Merging music and movement, on the spot with Kyle Scott

We had an inspiring evening with artist Kyle Scott, performing songs from recent albums and EP’s, sharing key moments that inspired his music and artistic journey and talking about his creative process in songwriting and music. Read an excerpt from Kyle’s interview with The Telegraph t2 by Yasmin Turner. Read the full article online here.

“An intimate dance studio at The Doodle Room in Garcia was the location of an exciting collaboration of dance and music between Dance Bridges Festival and American singer songwriter Kyle Scott on September 8. […]

When did you start writing and perfoming music ? Has this been something you’ve only done in Calcutta?

I started singing in my early 20s, playing in small venues around the stat of Indiana, where I’m from, but I’ve travelled back and forth, between the US and India for work on and off for about a decade. Since then, I’ve been plugging in to the music scene here in Calcutta. You kind of have to dig for it, but it’s here.

What influences your music – experiences or artistes?

Moving here has been a big piece of it and has introduced me to an entirely different culture, a beautiful culture. It’s sometimes overwhelming with the noise and the chaos of the city. I come from a farming community in Indiana, so it’s night and day as far as differences go! I love (singer-songwriter) Damien Rice and he’s been a big influence on my music. I like how his music kind of quiets and then takes off, then quiets down again. There’s a lot of emotion in the way that he composes.

So what does the future hold for you? More music?

I’m finishing my work here, with Sari Bari (a non-profit), and I’m heading back to the US at the end of the year but I’m recording a single soon. I’m usually kind if a loner when it comets music but I’m branching out with a band. I’m hoping after what we’re doing in the studio, this will be a kind of springboard to continue doing music in the States. I also want to take an Indian harmonium home, it’s such a cool instrument!”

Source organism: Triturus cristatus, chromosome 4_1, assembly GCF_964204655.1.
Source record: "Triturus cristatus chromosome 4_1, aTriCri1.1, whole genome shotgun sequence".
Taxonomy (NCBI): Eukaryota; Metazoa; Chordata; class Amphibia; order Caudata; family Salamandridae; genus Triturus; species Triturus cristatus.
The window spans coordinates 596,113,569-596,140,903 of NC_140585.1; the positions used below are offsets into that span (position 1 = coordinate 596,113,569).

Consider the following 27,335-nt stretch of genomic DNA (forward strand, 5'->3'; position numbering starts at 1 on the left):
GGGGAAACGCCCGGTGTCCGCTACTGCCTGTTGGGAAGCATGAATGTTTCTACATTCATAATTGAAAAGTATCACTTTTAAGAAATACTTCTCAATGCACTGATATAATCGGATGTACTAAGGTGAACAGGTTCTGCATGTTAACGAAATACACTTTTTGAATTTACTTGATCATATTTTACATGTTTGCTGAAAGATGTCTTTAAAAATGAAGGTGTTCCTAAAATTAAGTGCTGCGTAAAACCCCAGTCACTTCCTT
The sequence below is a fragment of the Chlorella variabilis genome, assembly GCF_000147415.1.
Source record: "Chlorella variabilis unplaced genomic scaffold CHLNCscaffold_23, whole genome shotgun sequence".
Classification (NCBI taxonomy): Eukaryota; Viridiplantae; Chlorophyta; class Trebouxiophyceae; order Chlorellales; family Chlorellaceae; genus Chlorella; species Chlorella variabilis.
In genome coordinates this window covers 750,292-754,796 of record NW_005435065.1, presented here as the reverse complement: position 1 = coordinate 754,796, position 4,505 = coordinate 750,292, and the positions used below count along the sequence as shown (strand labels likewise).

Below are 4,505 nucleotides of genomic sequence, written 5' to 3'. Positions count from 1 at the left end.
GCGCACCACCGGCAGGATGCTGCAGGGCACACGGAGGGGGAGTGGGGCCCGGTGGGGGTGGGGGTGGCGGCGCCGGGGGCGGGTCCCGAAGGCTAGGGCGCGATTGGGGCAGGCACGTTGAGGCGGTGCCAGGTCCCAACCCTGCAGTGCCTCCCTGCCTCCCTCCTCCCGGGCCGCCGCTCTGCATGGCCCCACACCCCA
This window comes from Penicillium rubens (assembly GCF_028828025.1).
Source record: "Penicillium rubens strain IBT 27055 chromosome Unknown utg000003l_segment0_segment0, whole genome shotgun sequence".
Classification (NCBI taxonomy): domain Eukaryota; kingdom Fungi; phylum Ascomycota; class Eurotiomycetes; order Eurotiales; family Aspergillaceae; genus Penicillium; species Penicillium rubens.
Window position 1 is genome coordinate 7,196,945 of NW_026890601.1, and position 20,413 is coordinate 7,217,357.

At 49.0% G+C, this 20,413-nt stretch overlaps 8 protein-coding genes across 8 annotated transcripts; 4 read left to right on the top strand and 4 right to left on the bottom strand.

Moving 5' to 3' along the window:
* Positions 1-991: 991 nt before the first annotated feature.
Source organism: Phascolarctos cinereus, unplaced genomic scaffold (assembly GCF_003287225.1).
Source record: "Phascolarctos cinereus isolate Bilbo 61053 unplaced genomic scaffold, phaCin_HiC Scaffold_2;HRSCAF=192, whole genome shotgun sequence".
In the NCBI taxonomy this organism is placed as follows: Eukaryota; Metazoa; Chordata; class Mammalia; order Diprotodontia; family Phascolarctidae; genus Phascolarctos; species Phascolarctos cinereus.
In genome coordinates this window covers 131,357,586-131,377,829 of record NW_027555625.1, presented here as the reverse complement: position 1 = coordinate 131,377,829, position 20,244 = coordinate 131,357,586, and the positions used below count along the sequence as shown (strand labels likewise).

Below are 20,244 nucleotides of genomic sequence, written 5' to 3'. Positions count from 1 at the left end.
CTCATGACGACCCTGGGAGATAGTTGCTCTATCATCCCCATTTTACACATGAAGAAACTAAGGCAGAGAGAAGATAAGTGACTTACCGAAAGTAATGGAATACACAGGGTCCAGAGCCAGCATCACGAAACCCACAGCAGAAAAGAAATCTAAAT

You can watch a video snippet from the event here.


t2’s tryst with MR Twinkletoes — Stefano Fardelli

Artist interview with Stefano Fardelli for The Telegraph t2 by Anannya Sarkar. Read the article online here.

When we met Italian dancer Stefano Fardelli, he had just walked into The Doodle Room in Hazra with the swagger of a fashion model dressed in all black, his affability belying the fact that he had just been fleeced by a local cabbie on a trip to the Victoria Memorial on a scorching May afternoon.

“I really like the colonial buildings in the city and I am very curious to know more, even if I get fleeced a little on the way,” chuckled Stefano, a dancer who has made a name for himself in the contemporary dance sphere and is a guest teacher at The Place, a renowned dance school in London.

With a background in modelling, Stefano’s flair for style is not difficult to place. The contemporary dance style that he teaches — a mix of (Merce) Cunningham technique, floor-work, release technique, physical theatre and Feldenkrais technique — is an amalgamation of his personal experiences assimilated over almost three decades. Stefano, who has been regularly coming to India since 2013 as part of cultural exchanges facilitated by the Italian embassy, was brought to the city by Vanessa Mirza of Dance Bridges Festival for a workshop and that’s where t2 caught up with him.

From modelling to dance, how did you make the switch?

I have been dancing since I was six. But you know how Italy is really famous for its fashion, so my dream was to become a stylist. The dance that I was learning was commercial (jazz and funky) and at one point I decided to take it seriously and started studying ballet at a private school in Genoa. During my first year there, a choreographer selected me for a musical and that’s when I started considering it as an option.

I went to London at 15 and won a modelling competition and then won the Italian leg of another prestigious modelling competition. I then moved to Milan and I am one of the very few people in the world who is certified to teach “catwalk-ing”. But after a year, I auditioned for one of the most prestigious European dance schools for ballet and contemporary dance, where I was selected. After working in Europe for a while, I just sent my CV to The Place in London — it’s one of the most famous dance academies of the world — for teaching there and I was surprised that they called me. Once you’re a guest teacher there, all the other doors open up for you.

How did India happen?

In 2013, I was in India for a holiday  and did the usual trail — Delhi, Rajasthan, Varanasi and Agra. Varanasi during the Kumbh Mela was magic and I fell in love with the city. I created a solo called Svarupa-Vyakta and that piece was really lucky as I won many prizes for that. I have also created a couple of other pieces that were inspired by this country like 98288 and Hugs in Space.

Every year, I come here to understand the country better and rediscover and enjoy. And then I take what I collect during these trips and create something from there and share with people. For example, in Hugs in Space, which will premiere in Luxembourg soon, I have been inspired by the difference in the approach to hugs in Europe and India. Hugs are not that common in India, especially between couples, while it’s quite different in Europe.